Let us consider another scenario where someone is trying to access a privileged application outside of business hours or from an unknown IP address. In such a case, again you would want to request stronger authentication depending on the nature of the privileged application.

Understanding the authentication context

Context is essentially the surrounding detail about the environment, which can be determined passively (i.e. without need for user intervention). Some typical examples of context include:

  • Location context - Using geo-location to determine where the user is logging in from.
  • Known machine - Has the user logged in using this machine before? This is typically done by computing something known as a device fingerprint and tracking it.
  • Time of the day - Is the user logging in at an odd time of the day or night, which does not match with the users' typical login patterns?
  • IP address – Has the user logged in from the same IP address before?

If we look at the above pieces of information which form the context, then we realize that leveraging context-aware authentication essentially means ‘compare the current context with what is considered normal for that user’. Thus, we have to first establish what can be considered normal behaviour for any given user. This is where analytics come in to play. Using intelligent analytics, we can identify typical normal patterns for users and this system keeps on learning newer patterns or registers outliers. Based on these learnings, it can request for step-up authentication whenever required.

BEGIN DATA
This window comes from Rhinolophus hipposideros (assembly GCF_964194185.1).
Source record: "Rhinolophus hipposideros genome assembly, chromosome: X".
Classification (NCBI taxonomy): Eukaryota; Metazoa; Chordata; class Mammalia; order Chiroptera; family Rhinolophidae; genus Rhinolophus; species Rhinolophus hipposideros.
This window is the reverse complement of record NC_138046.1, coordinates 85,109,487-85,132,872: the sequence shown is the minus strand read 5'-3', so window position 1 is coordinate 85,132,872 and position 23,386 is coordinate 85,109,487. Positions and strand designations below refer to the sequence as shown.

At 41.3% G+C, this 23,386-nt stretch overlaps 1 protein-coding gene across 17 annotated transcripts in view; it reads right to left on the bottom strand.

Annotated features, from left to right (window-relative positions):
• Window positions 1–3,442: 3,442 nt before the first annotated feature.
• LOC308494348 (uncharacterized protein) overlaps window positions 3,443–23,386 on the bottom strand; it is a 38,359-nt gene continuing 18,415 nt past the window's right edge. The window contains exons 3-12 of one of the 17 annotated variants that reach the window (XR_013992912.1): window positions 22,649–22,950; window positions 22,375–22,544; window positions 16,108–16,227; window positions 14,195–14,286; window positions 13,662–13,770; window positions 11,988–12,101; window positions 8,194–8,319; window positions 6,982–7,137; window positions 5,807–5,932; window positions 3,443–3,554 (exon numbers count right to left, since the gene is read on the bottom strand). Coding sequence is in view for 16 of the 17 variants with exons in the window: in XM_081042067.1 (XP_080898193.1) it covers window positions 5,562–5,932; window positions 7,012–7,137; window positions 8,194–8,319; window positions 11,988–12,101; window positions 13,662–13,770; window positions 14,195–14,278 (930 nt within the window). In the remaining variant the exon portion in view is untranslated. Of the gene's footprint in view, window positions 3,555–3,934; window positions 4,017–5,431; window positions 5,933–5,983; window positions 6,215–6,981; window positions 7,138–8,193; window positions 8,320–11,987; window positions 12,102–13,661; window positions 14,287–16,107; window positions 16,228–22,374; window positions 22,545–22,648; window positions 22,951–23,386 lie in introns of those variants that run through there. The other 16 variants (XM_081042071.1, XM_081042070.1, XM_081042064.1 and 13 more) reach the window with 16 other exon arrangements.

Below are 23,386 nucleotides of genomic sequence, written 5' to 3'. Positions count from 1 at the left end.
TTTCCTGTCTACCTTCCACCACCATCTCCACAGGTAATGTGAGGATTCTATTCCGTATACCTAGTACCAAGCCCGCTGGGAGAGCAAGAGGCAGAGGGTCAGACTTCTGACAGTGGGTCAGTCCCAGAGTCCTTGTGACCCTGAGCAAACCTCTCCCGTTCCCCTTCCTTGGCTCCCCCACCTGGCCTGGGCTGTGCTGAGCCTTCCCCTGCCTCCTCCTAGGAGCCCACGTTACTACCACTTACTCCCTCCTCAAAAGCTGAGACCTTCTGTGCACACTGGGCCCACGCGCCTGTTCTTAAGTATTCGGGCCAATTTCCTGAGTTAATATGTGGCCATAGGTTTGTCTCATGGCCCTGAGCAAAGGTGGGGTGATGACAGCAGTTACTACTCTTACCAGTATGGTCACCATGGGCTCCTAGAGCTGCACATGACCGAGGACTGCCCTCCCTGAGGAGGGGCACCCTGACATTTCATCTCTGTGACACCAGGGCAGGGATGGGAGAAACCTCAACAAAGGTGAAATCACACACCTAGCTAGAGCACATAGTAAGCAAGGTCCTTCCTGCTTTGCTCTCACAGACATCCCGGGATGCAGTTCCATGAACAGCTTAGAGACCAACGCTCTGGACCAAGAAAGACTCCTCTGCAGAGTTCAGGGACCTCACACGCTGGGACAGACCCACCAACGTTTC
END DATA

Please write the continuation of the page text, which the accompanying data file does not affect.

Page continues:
How does this work?

The solution closely follows and tracks user activity to determine normal patterns (using analytics). For every new authentication attempt, the system compares the authentication context with what is considered normal for given user. It identifies the variance from the normal level, and translates that variance to a risk score. Depending on the risk score identifies, it determines the need for step-up authentication along with the type of step-up required.

For example – a user’s typical pattern is to login from North America during business hours. Now this user tries to login from Asia Pacific region from a known machine, then she/he will be prompted for OTP as well. If this user tried to login from Asia Pacific region from an unknown machine, then she/he could be prompted for biometric authentication as well.

How does this help?

The end user is not prompted for strong authentication unless there is an explicit need for it. This helps provide a better user experience while doing the delicate balancing act of providing strong authentication whenever required. Best of both worlds!